In this first most important part of the document, the first subpart is dedicated to: "ecosystems". Again we start with the least relevant and important to build up to the most crucial. Possibly, the drafters should have started at the level of the amoeba and told us what corporations should do in the field of germ warfare. What should transnational do to bring peace and compassion in germ warfare as germ populations are known to be important to the development of various species of insects, themselves capital to the survival of vegetation as well as to the happiness and shiny fur of many small mammals.

Humans come second in this wider community, as "national communities."

Not, mind you, as individuals responsible for their actions and of their eternal soul, but as participants in the human beehive. Next, "local communities" is where companies have manufacturing plants. They can in all conscience move their plants only when the cause is just as it was in South Africa with apartheid as these busybodies never wavered from the position that Western corporations should move out of that country even when the Catholic bishops of South Africa were pleading that this would hurt the blacks the most.

The third group which makes the community of businesses—one might have given up waiting for it—is "the corporate business community," including shareholders, employees and suppliers. And, oh!, customers.

The principle to be applied to the shareholders is "the company’s corporate governance policies balance the interests of managers, employers, shareholders and other company stakeholders." Shareholders must be told to know their place. This is for the "non-responsible" shareholders, we suppose. The religiously responsible shareholders drafting this document place many demands on corporations which should naturally be immediately satisfied.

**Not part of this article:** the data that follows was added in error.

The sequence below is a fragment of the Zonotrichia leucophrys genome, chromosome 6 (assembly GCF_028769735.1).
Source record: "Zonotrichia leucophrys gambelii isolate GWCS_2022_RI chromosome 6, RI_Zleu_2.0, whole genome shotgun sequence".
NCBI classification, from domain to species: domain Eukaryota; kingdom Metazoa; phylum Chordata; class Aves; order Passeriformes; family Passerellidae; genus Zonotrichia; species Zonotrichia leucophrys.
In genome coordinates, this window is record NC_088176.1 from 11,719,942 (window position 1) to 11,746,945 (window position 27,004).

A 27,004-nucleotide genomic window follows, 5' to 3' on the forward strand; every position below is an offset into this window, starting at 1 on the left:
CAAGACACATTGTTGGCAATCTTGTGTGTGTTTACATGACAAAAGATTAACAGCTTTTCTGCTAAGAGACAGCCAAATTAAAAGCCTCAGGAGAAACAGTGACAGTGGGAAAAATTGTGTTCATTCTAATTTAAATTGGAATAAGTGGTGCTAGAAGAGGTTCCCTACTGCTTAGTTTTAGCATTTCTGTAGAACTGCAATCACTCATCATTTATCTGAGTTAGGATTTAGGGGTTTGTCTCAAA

Employees have needs too, including rights to belong to a trade union (how about the right not to belong)?. The employees have a right to a "sustainable community wage." Employees have the right to child care, elder care and community service, which allows "especially women who have traditionally done this work as unpaid labor, to participate as employees." Basically corporations are responsible for bringing on the market the best possible products and services as if Original Sin had not touched the business world. Everything is supposed to be perfect, the consumers protected of any problem, the suppliers supported in their function, the community helped by the business decisions the company will take in its most humble details.

Ethics and morality starts with personal virtue. The US branch of the team whose effort we have described here, and the most powerful element of the trio, has introduced hundred of shareholder resolutions at corporate annual meetings every year and for many years. They have thus registered their complains against the behavior of corporations to protect the values which are the dearest to them. Yet, the world is still waiting for a resolution on the part of these religious busybodies against companies giving money to the perpetrators of the most heinous crime against the weakest among us, abortion.

In addition, this pollution of common sense and basic philosophy in matters of economics provides corporations with easy excuses to dismiss the whole notion that religious people should be involved in commenting on the issue of business ethics. This creates a very dangerous situation for which the authors of this document are directly responsible by making so light of the most basic needs of elementary prudence relative to a whole sphere of human activity which they seem to misunderstand so badly.

Further, one can only dream of the good that could be done with the power of $45 billions should this power be yielded with the utmost prudence and in total agreement with the richest and most profound truths of Catholic doctrine. On the other hand, any corporation with some wisdom, will appreciate from this exercise, and our comments on it, the need to set up a department of the Philosophy of the Corporation. Not the vague list of wishes that one can find in "codes of ethics", but a thorough philosophical analysis of the nature of the corporation and of its place among other elements of human concerns in general, and how a specific corporation is significantly contributing to the general needs of the economy and of mankind, in particular.